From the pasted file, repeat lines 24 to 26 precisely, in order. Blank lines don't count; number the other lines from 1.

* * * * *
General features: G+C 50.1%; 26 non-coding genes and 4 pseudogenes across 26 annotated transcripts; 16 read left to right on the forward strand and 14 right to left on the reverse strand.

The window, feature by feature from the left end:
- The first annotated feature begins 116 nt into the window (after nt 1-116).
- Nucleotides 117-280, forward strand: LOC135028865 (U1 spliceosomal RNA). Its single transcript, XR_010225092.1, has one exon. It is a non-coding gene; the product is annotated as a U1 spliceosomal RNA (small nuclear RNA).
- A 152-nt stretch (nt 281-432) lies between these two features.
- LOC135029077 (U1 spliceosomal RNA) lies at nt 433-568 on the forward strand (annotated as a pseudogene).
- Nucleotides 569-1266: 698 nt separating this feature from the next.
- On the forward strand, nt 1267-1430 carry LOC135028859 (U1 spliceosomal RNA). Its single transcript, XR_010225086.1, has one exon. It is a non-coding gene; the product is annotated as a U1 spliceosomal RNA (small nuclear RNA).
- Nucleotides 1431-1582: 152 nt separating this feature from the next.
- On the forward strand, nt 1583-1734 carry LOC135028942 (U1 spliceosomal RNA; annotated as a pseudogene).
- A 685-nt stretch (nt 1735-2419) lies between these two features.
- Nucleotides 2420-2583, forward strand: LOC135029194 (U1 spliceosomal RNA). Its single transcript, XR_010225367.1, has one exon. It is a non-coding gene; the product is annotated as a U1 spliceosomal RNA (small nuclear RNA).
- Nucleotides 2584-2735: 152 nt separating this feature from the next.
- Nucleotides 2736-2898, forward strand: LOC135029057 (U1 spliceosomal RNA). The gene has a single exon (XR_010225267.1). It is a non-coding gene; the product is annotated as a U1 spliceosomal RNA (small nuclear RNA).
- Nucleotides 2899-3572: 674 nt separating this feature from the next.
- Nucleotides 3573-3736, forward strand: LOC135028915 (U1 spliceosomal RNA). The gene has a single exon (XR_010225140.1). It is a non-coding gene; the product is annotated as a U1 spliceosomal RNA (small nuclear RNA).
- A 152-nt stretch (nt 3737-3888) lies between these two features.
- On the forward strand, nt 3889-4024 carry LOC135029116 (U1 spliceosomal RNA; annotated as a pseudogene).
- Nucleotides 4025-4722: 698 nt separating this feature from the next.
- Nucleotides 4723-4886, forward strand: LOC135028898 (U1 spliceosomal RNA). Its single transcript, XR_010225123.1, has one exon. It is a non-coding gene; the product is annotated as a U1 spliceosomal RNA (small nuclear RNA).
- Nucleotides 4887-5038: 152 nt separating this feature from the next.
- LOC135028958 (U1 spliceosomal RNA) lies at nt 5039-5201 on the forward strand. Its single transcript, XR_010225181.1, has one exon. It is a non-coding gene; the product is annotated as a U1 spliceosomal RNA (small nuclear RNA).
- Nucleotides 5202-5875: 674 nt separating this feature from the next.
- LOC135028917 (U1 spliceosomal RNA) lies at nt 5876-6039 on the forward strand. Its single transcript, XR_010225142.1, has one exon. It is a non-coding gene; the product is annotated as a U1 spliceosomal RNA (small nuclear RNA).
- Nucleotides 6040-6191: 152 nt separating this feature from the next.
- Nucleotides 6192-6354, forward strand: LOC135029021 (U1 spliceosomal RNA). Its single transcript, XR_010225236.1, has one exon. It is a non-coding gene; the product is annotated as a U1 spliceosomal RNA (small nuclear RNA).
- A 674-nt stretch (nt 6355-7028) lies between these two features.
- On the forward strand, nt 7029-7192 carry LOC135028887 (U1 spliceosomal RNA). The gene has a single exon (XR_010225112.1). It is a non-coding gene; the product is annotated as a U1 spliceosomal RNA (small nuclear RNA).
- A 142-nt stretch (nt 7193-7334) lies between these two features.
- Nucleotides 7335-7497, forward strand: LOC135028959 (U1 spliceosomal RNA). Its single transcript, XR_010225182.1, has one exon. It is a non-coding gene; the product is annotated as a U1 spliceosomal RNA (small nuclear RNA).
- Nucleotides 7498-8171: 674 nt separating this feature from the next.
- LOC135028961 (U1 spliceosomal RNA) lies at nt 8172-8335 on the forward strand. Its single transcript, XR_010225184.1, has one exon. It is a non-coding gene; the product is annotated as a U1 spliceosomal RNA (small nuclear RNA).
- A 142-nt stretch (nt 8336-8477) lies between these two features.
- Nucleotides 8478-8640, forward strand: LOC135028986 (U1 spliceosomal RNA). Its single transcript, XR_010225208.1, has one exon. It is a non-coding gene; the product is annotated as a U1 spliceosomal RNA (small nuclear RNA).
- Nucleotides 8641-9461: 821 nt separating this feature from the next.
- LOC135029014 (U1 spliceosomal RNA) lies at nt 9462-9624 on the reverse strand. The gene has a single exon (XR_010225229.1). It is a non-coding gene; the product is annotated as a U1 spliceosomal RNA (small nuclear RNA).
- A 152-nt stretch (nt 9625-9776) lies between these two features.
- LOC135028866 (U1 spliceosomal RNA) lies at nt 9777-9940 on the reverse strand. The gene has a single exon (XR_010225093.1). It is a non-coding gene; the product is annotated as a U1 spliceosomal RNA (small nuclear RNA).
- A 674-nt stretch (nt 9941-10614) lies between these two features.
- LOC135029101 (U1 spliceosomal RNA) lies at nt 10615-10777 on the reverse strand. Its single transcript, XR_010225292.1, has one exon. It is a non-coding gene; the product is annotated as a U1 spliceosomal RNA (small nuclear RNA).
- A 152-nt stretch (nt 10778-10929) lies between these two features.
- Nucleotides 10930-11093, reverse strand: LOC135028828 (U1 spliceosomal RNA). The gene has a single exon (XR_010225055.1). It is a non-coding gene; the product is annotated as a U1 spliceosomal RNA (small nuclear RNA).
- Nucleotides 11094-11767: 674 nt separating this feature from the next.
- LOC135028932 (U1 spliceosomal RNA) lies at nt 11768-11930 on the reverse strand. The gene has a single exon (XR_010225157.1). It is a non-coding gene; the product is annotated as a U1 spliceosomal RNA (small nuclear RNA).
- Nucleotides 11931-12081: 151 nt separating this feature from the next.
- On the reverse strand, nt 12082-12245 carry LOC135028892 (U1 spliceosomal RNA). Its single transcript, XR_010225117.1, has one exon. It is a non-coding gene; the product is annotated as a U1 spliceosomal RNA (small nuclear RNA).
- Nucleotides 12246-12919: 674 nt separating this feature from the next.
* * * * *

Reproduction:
- LOC135028917 (U1 spliceosomal RNA) lies at nt 5876-6039 on the forward strand. Its single transcript, XR_010225142.1, has one exon. It is a non-coding gene; the product is annotated as a U1 spliceosomal RNA (small nuclear RNA).
- Nucleotides 6040-6191: 152 nt separating this feature from the next.
- Nucleotides 6192-6354, forward strand: LOC135029021 (U1 spliceosomal RNA). Its single transcript, XR_010225236.1, has one exon. It is a non-coding gene; the product is annotated as a U1 spliceosomal RNA (small nuclear RNA).